OBC appealed the district court's grant of summary judgment for Excelled in a trademark dispute over use of the brand-name ROGUE on t-shirts. The Second Circuit held that Excelled failed to show entitlement to summary judgment dismissing OBC's trademark infringement counterclaims. In this case, Excelled failed to meet its burden of proving that OBC's delay in bringing suit was unreasonable and caused prejudice to Excelled. Therefore, the court vacated the district court's grant of summary judgment to Excelled, dismissing OBC's counterclaims, alleging trademark infringement, false designation, and unfair competition. The court reversed the district court's grant of summary judgment to Excelled on its infringement claims and the district court's denial of OBC's motion for summary judgment dismissing these claims. The court also reversed the award of injunctive relief and damages and fees against OBC. Finally, the court vacated the district court's grant of summary judgment to Excelled on OBC's trademark cancellation counterclaim because the district court erroneously relied on determinations of disputed facts about the continuity of Excelled's sales that usurped the province of the jury. View "Excelled Sheepskin & Leather Coat Corp. v. Oregon Brewing" on Justia Law

by
Artistry, a jewelry wholesaler, sells its products to retailers across the country. Sterling is the largest specialty jewelry retailer in the country. It operates in all 50 States in roughly 1,300 stores, including Kay Jewelers and Jared. Sterling began marketing a line of jewelry under the name “Artistry Diamond Collection.” Artistry accused Sterling of infringing its trademark. The district court granted Sterling summary judgment, concluding that its mark was not likely to confuse consumers in the distinct market in which it operated. The Sixth Circuit affirmed. The word “artistry,” like the word “artisan,” is not an innovation when it comes to craft goods and is not likely to distinguish one product from another. The evidence suggested that at least 23 other jewelry companies used the word in some way, which diminishes the likelihood that a consumer who comes across Artistry, Ltd.’s name would think of Kay’s Artistry Diamond Collection and become confused. The companies use the marks differently: one to brand products and the other to brand a company and the wholesale services it provides. The court also noted the distinct nature of the consumers targeted by each company’s set of products. View "Sterling Jewelers, Inc. v. Artistry Ltd." on Justia Law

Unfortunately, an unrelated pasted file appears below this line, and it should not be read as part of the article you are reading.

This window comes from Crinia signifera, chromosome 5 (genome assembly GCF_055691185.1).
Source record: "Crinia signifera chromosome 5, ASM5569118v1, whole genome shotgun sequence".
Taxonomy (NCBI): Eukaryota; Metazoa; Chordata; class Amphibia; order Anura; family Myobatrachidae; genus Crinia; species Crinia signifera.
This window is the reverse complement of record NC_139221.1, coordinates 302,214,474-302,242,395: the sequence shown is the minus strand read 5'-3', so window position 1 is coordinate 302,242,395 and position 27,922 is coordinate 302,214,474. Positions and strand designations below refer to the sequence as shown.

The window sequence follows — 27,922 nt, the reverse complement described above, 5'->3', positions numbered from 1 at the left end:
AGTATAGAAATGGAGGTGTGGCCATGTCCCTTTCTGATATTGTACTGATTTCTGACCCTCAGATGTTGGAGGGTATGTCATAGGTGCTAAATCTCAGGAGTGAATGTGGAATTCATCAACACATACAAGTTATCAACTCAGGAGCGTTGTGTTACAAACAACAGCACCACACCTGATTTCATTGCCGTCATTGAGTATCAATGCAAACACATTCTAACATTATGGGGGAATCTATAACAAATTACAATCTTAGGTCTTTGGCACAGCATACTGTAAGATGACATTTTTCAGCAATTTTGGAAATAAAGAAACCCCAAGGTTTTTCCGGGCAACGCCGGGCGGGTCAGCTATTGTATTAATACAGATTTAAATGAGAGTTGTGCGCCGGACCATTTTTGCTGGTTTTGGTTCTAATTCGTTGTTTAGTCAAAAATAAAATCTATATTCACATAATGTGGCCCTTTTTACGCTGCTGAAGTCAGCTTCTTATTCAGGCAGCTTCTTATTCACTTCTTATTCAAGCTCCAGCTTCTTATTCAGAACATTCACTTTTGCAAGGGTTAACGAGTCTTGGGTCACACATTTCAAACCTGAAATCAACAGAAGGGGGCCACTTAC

by
OTR filed suit against Defendant West, asserting various claims under the Lanham Act and state law. Primarily at issue on appeal was whether West could be found liable for reverse passing off under the Lanham Act. The Ninth Circuit affirmed the judgment, holding that West was liable for reverse passing off because he did not simply copy OTR's intellectual property but passed off genuine OTR products as his own. In this case, West asked one of OTR's suppliers to provide him with sample tires from OTR's molds; he asked the supplier to remove OTR's identifying information from the tires; and he wanted to use the tires to obtain business from one of OTR's customers. The panel affirmed the district court's conclusion that West did not establish that OTR committed fraud on the United States Patent and Trademark Office, and held that fraud on the PTO must be established by clear and convincing evidence. The panel also affirmed the denial of a new trial on the issue of trade dress validity and the district court's rejection of a proposed jury instruction. The panel addressed additional issues in a concurrently filed memorandum disposition. View "OTR Wheel Engineering, Inc. v. West Worldwide Services, Inc." on Justia Law

by
The district court granted summary judgment to the Standards Developing Organizations (SDOs) on their claims of direct copyright infringement, finding that they held valid and enforceable copyrights in the incorporated standards that PRO had copied and distributed, and that PRO had failed to create a triable issue of fact that its reproduction qualified as fair use under the Copyright Act. The district court also concluded that ASTM was entitled to summary judgment on its trademark infringement claims, and issued permanent injunctions prohibiting PRO from all unauthorized use of the ten standards identified in the summary judgment motions and of ASTM's registered trademarks. The DC Circuit reversed and held that the district court erred in its application of both fair use doctrines. The court remanded for the district court to develop a fuller record regarding the nature of each of the standards at issue, the way in which they were incorporated, and the manner and extent to which they were copied by PRO in order to resolve this mixed question of law and fact. View "American Society for Testing v. Public.Resource.Org, Inc." on Justia Law

by
The Ninth Circuit affirmed the district court's judgment in favor of Pinkette, which sells LUSH-branded women's fashions, in a trademark infringement action brought by CWL, which sells LUSH-branded cosmetics and related goods. The panel distinguished between Petrella v. Metro-Goldwyn-Mayer, Inc., 134 S. Ct. 1962 (2014), and SCA Hygiene Products v. First Quality Baby Products, LLC, 137 S. Ct. 954 (2017), holding that the principle at work in these cases—a concern over laches overriding a statute of limitations—did not apply here, where the Lanham Act has no statute of limitations and expressly makes laches a defense to cancellation. In this case, the district court applied the correct standard when it applied the factors set forth in E-Sys., Inc. v. Monitek, Inc., 720 F.2d 604 (9th Cir. 1983), to CWL's claim for injunctive relief. After analyzing the E-Systems factors, the panel held that they validate the strong presumption in favor of laches created by CWL's delaying past the expiration of the most analogous state statute of limitations. Therefore, the district court did not abuse its discretion in applying laches to bar CWL's cancellation and infringement claims. The panel held that CWL's remaining arguments were without merit. View "Pinkette Cothing, Inc. v. Cosmetic Warriors Limited" on Justia Law